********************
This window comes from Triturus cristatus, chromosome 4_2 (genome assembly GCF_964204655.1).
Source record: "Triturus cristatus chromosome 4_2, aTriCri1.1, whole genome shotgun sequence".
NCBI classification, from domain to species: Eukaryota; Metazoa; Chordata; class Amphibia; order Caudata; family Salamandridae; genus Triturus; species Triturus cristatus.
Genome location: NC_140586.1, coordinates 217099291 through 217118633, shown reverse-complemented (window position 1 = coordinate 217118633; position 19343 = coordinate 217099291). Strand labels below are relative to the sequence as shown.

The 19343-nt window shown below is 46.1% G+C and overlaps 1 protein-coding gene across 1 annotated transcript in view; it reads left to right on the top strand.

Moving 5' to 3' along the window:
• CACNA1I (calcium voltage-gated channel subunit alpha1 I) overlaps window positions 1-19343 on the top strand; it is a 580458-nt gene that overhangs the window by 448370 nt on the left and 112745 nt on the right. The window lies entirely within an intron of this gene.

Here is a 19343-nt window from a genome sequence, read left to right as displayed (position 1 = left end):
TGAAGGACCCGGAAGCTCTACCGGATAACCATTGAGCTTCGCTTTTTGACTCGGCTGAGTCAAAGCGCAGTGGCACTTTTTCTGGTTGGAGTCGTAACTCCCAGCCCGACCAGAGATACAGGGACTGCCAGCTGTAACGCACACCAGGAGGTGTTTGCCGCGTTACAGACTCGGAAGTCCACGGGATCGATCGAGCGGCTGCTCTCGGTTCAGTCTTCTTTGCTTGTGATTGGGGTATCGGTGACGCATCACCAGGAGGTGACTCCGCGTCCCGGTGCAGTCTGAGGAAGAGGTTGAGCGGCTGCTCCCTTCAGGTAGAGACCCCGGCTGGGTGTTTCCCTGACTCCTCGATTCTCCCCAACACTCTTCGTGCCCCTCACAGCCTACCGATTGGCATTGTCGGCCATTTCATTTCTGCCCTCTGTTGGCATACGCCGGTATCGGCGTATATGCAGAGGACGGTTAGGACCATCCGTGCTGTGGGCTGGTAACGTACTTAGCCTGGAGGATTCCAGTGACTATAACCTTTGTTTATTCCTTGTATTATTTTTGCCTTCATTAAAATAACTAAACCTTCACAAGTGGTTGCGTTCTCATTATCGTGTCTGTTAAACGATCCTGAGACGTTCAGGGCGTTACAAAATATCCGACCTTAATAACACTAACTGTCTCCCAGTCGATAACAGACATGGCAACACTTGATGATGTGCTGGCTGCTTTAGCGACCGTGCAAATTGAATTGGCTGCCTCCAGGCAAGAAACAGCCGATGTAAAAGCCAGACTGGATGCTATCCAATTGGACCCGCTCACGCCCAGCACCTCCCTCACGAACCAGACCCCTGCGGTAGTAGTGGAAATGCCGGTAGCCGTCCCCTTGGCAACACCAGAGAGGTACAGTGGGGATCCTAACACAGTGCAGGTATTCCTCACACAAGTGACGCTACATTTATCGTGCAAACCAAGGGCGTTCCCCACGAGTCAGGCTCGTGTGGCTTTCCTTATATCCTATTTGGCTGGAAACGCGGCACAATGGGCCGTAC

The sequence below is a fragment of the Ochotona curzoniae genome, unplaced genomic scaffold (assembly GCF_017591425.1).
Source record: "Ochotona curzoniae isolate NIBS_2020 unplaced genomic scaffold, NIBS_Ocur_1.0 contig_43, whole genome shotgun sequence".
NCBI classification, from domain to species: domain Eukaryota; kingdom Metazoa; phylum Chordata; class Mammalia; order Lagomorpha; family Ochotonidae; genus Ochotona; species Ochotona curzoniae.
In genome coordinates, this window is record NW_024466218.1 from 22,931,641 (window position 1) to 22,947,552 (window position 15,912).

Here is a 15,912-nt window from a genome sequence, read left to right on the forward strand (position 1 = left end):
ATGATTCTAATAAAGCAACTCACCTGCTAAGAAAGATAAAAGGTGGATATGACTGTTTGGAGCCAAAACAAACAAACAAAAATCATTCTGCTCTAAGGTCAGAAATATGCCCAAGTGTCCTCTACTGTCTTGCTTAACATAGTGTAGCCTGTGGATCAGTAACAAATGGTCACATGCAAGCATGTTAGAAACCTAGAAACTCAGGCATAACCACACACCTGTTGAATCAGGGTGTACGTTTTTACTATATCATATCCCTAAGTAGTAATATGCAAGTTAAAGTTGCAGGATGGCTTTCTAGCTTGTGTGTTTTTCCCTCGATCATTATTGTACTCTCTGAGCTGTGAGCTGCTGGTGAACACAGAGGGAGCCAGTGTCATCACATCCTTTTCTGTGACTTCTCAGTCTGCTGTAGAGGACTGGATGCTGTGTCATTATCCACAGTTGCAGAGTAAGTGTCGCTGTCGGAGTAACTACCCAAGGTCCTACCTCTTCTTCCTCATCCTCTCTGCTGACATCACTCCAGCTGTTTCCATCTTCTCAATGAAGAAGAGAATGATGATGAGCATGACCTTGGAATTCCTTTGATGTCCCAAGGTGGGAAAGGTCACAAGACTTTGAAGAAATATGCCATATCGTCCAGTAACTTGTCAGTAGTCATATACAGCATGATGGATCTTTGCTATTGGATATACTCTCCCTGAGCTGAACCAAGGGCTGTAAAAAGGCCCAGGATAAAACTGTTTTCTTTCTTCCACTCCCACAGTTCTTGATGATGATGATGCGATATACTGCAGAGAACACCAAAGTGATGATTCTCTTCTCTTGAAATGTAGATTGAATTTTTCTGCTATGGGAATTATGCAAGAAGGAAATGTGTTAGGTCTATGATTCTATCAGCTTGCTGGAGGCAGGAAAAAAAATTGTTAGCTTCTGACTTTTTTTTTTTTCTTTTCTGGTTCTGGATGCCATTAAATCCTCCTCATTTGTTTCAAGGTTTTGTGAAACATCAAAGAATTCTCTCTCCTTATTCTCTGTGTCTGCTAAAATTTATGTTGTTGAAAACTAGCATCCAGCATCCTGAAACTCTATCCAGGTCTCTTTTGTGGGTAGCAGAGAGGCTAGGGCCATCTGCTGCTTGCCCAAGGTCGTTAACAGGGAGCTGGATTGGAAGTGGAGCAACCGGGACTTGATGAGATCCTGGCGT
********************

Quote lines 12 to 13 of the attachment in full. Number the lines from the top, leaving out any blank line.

NCBI classification, from domain to species: domain Eukaryota; kingdom Metazoa; phylum Chordata; class Mammalia; order Lagomorpha; family Ochotonidae; genus Ochotona; species Ochotona curzoniae.
In genome coordinates, this window is record NW_024466218.1 from 22,931,641 (window position 1) to 22,947,552 (window position 15,912).